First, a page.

The speakers were :
- Keerthi Lal Kala, Program Lead for the Industry Innovation Cluster Initiative
- Sunil Mani, Professor in Development Economics at the Centre for Development Studies
- Navi Radjou, Innovation and Leadership Strategist and Fellow at Judge Business School, University of Cambridge
- Anand Tanikella, Director of Saint-Gobain Research, India
- Sarabhi Rajaghopal, Principal Analyst at SELCO Foundation
- Mustapha Kleiche, Senior Investment Officer and leading Expert in Green Finance at Agence Française de Développement (AFD)
Please find below the summary :
Making innovation more sustainable in India “requires the blending of culture and tradition with scientific knowledge”, according to Rajendra K. Pachauri. “Innovation can be in technology, but also in social, institutional or financial endeavours”, noted Anne Paugam. India needs this comprehensive approach to innovation to foster sustainable and green well-being that is supported by economic growth.
The Indian government’s innovation policies: strengths and weaknesses
“Innovation occurs in most countries where production takes place”, that is, primarily in business enterprises (Sunil Mani). The Indian government recognized this early and created R&D tax-based incentive policies. India currently has the most generous R&D tax incentive system in the world. However, companies still pay for only 30% of R&D expenditure while the Indian government funds 70%, compared with Korea’s 20-80% split. For the Indian government to get a better return on its tax incentives, it must encourage business enterprises to commit more resources to innovation. Another challenge lies in the fact that innovation and production remain extremely concentrated in only a few regions. Moreover, few industries pursue innovation, and within those industries, only a few firms expend resources for R&D expenditure. The Indian government must find ways to promote spending on R&D across more (all) industries. At the same time, the government must find ways to help local companies benefit from research and innovation done primarily by multinational enterprises, so that the output of that innovation remains in or comes back to India.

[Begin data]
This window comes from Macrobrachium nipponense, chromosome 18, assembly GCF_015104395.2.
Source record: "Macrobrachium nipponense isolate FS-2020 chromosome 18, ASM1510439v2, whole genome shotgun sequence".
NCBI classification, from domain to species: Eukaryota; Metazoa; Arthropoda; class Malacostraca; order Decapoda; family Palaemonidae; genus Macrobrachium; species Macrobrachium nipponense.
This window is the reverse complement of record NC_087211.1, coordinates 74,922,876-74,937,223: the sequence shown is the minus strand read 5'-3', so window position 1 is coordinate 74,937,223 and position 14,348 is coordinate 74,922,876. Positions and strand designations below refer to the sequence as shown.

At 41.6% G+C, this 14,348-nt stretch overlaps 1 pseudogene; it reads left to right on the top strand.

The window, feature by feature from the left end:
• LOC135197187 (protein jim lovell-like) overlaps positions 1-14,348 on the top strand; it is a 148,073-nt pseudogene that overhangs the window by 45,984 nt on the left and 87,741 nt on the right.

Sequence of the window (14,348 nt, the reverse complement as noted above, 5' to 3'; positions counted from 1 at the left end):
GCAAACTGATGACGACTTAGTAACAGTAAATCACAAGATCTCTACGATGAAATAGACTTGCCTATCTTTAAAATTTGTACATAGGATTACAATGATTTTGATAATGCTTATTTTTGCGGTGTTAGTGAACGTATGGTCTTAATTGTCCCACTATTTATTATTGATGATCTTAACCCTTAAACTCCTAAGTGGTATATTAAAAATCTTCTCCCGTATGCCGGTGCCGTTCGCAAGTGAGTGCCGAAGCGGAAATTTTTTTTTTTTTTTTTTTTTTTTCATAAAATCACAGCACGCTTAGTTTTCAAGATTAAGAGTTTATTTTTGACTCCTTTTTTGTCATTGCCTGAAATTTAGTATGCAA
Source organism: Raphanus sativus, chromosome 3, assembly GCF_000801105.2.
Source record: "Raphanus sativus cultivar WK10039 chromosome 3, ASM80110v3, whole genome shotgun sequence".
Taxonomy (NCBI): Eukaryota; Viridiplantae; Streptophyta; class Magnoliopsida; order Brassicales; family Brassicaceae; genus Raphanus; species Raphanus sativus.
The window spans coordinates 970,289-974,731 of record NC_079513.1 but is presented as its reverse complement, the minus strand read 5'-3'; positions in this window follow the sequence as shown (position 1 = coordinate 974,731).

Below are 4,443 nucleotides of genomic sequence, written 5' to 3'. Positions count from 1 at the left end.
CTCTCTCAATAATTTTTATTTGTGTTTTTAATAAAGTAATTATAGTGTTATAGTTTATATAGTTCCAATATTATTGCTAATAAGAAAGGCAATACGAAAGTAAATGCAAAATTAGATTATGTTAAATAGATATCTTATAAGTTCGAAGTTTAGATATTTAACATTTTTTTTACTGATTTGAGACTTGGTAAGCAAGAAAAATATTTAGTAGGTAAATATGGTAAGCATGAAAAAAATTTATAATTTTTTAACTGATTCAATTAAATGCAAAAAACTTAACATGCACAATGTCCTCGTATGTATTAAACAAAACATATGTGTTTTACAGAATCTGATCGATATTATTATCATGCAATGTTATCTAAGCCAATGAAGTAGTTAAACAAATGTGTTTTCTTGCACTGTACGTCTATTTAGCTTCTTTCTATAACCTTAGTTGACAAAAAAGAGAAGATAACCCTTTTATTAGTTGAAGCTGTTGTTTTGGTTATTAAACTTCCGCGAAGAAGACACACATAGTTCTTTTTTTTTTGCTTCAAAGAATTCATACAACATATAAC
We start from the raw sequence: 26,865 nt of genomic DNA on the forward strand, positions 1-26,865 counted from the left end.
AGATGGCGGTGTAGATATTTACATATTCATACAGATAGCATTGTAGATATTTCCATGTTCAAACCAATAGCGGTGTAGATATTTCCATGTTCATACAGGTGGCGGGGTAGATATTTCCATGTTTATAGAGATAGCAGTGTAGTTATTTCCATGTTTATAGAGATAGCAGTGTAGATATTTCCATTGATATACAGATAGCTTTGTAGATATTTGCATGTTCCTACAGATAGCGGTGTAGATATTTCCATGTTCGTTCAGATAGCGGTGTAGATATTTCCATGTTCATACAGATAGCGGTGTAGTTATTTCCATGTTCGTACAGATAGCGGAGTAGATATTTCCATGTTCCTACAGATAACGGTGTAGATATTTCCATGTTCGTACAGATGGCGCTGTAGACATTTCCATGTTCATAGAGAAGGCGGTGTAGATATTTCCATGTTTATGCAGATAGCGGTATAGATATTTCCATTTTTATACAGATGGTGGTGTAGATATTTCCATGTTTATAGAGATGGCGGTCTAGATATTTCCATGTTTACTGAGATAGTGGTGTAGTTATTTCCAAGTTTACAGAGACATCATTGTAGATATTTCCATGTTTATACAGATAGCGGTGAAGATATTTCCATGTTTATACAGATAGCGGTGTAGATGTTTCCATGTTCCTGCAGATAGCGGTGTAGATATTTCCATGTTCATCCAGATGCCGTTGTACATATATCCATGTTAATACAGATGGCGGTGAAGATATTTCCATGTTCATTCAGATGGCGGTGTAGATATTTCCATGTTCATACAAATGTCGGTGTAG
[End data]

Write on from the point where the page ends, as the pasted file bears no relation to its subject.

How to innovate better and cheaper?
However, “firms do not innovate solely through R&D” (Sunil Mani). “Frugal Innovation”, known as Jugaad in Hindi, “is a new approach to creating better business and social value using fewer resources” (Navi Radjou). Jugaad is diametrically opposed to the Western model of innovation that dominated the 20th century, one predicated on big R&D budgets, very top-down planning systems and highly structured processes. The recent Indian Mars mission proved that Indians could innovate faster, better and cheaper than Americans; it also debunked the myth that North invents and South copies. Moreover, many innovative solutions initially designed for emerging markets find their way to the Western world. Witness the low-cost Nano vehicle, which Tata Motors conceived for the Indian market. Renault Nissan copied the concept and will soon commercialize its version of a low-cost automobile Western countries. Jugaad’s success has led the West to adopt frugal approaches to innovation. “India is not [only] an emerging market for innovation, but is becoming an emerging source of innovation” (Navi Radjou). In the 1970s, India was the first country to create a specialized agency to leverage local resources and combine them with very limited grant funding: the Indian Renewable Development Agency (IRDA).
Key factors for sustainable innovation
India has become a laboratory for innovative approaches to innovation. Several ways to make innovations more sustainable have been identified:
• Innovation must be connected to grassroots needs: “Science is universal, but technology is local”. Innovation must “meet the needs of the world, the needs of the people” (Anand V. Tanikella). It has to be fit specific situations. “It cannot be driven from the top expecting things to pan out on the ground” (Keerthi Lall Kala).
• Innovation policies must be conceived in collaboration with local actors: The end-user, the local bank manager or operational staff in a local community, the village head person – all are actually critical to building a sustainable mission or policy”(Sarabhi Rajaghopal).
• Innovation must be sustained within a holistic and cross-sectorial perspective: equipment-oriented projects are not enough – comprehensive strategies must be promoted; one must “structure the various actors and ensure they are driving in the same direction” (Mustapha Kleiche).
• Financial innovation is needed: government and development banks must “provide dedicated resources and focus more on capital than debt, because innovative technologies are capital-intensive in the early stages, but have lower running costs.” (Mustapha Kleiche).
• Innovation has to be diffused so that it can be used in different contexts. “Innovation is not just generating innovation, but diffusing it across different sections of society and the country” (Mustapha Kleiche).
• New solutions must be implemented in the field: “eco-system creation” and “end-user finance” are critical issues to create sustainable markets (Sarabhi Rajaghopal).
• Skills and training must be expanded: an approach to innovation that is limited to technology transfers cannot be sustained: Technicians and micro-entrepreneurs must be created; “it is a matter of emphasising skill-building versus education” (Navi Radjou).
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